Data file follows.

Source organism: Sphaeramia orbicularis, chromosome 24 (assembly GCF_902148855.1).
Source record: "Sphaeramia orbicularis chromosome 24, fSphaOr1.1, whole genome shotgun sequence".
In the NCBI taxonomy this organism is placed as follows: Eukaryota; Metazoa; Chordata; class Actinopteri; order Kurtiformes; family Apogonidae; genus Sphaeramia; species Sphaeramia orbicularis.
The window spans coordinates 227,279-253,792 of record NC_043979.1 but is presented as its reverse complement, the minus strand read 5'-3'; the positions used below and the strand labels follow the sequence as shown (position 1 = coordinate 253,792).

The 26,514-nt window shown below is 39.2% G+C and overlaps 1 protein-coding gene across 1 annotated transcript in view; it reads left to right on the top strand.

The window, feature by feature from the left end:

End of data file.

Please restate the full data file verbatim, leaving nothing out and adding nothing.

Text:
Source organism: Sphaeramia orbicularis, chromosome 24 (assembly GCF_902148855.1).
Source record: "Sphaeramia orbicularis chromosome 24, fSphaOr1.1, whole genome shotgun sequence".
In the NCBI taxonomy this organism is placed as follows: Eukaryota; Metazoa; Chordata; class Actinopteri; order Kurtiformes; family Apogonidae; genus Sphaeramia; species Sphaeramia orbicularis.
The window spans coordinates 227,279-253,792 of record NC_043979.1 but is presented as its reverse complement, the minus strand read 5'-3'; the positions used below and the strand labels follow the sequence as shown (position 1 = coordinate 253,792).

The 26,514-nt window shown below is 39.2% G+C and overlaps 1 protein-coding gene across 1 annotated transcript in view; it reads left to right on the top strand.

The window, feature by feature from the left end: